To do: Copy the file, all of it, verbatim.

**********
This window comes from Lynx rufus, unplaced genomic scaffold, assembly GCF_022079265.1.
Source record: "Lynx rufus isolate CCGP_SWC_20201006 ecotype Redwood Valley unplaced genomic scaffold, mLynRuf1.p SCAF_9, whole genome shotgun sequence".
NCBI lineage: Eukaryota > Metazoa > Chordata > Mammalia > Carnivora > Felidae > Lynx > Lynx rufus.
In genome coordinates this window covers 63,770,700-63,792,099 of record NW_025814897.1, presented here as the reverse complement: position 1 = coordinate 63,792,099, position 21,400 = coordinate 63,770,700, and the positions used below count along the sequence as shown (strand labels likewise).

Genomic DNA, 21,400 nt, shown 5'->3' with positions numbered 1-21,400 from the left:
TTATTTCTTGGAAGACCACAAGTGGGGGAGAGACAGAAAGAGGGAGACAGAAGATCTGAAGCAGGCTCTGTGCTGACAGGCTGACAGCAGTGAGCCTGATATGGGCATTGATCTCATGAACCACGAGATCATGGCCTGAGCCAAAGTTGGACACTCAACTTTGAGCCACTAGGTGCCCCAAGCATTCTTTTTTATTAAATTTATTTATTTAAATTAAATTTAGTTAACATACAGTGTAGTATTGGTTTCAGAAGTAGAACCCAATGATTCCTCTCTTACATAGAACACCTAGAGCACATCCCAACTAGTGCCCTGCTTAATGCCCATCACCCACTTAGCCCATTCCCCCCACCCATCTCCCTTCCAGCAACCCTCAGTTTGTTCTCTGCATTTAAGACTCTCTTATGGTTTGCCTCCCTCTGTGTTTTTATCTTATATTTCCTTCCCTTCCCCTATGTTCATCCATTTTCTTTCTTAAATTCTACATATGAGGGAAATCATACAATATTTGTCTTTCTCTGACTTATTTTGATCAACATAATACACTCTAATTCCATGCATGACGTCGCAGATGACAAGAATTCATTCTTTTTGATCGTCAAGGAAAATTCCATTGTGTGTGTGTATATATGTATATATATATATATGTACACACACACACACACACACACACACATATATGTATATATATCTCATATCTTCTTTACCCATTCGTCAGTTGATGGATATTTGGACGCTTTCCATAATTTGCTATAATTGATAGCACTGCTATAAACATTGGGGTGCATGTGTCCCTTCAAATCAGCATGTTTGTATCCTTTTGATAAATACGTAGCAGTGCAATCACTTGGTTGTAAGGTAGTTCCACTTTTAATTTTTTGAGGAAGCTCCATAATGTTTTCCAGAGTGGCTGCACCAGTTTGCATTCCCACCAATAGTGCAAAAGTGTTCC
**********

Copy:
This window comes from Lynx rufus, unplaced genomic scaffold, assembly GCF_022079265.1.
Source record: "Lynx rufus isolate CCGP_SWC_20201006 ecotype Redwood Valley unplaced genomic scaffold, mLynRuf1.p SCAF_9, whole genome shotgun sequence".
NCBI lineage: Eukaryota > Metazoa > Chordata > Mammalia > Carnivora > Felidae > Lynx > Lynx rufus.
In genome coordinates this window covers 63,770,700-63,792,099 of record NW_025814897.1, presented here as the reverse complement: position 1 = coordinate 63,792,099, position 21,400 = coordinate 63,770,700, and the positions used below count along the sequence as shown (strand labels likewise).

Genomic DNA, 21,400 nt, shown 5'->3' with positions numbered 1-21,400 from the left:
TTATTTCTTGGAAGACCACAAGTGGGGGAGAGACAGAAAGAGGGAGACAGAAGATCTGAAGCAGGCTCTGTGCTGACAGGCTGACAGCAGTGAGCCTGATATGGGCATTGATCTCATGAACCACGAGATCATGGCCTGAGCCAAAGTTGGACACTCAACTTTGAGCCACTAGGTGCCCCAAGCATTCTTTTTTATTAAATTTATTTATTTAAATTAAATTTAGTTAACATACAGTGTAGTATTGGTTTCAGAAGTAGAACCCAATGATTCCTCTCTTACATAGAACACCTAGAGCACATCCCAACTAGTGCCCTGCTTAATGCCCATCACCCACTTAGCCCATTCCCCCCACCCATCTCCCTTCCAGCAACCCTCAGTTTGTTCTCTGCATTTAAGACTCTCTTATGGTTTGCCTCCCTCTGTGTTTTTATCTTATATTTCCTTCCCTTCCCCTATGTTCATCCATTTTCTTTCTTAAATTCTACATATGAGGGAAATCATACAATATTTGTCTTTCTCTGACTTATTTTGATCAACATAATACACTCTAATTCCATGCATGACGTCGCAGATGACAAGAATTCATTCTTTTTGATCGTCAAGGAAAATTCCATTGTGTGTGTGTATATATGTATATATATATATATGTACACACACACACACACACACACACACATATATGTATATATATCTCATATCTTCTTTACCCATTCGTCAGTTGATGGATATTTGGACGCTTTCCATAATTTGCTATAATTGATAGCACTGCTATAAACATTGGGGTGCATGTGTCCCTTCAAATCAGCATGTTTGTATCCTTTTGATAAATACGTAGCAGTGCAATCACTTGGTTGTAAGGTAGTTCCACTTTTAATTTTTTGAGGAAGCTCCATAATGTTTTCCAGAGTGGCTGCACCAGTTTGCATTCCCACCAATAGTGCAAAAGTGTTCC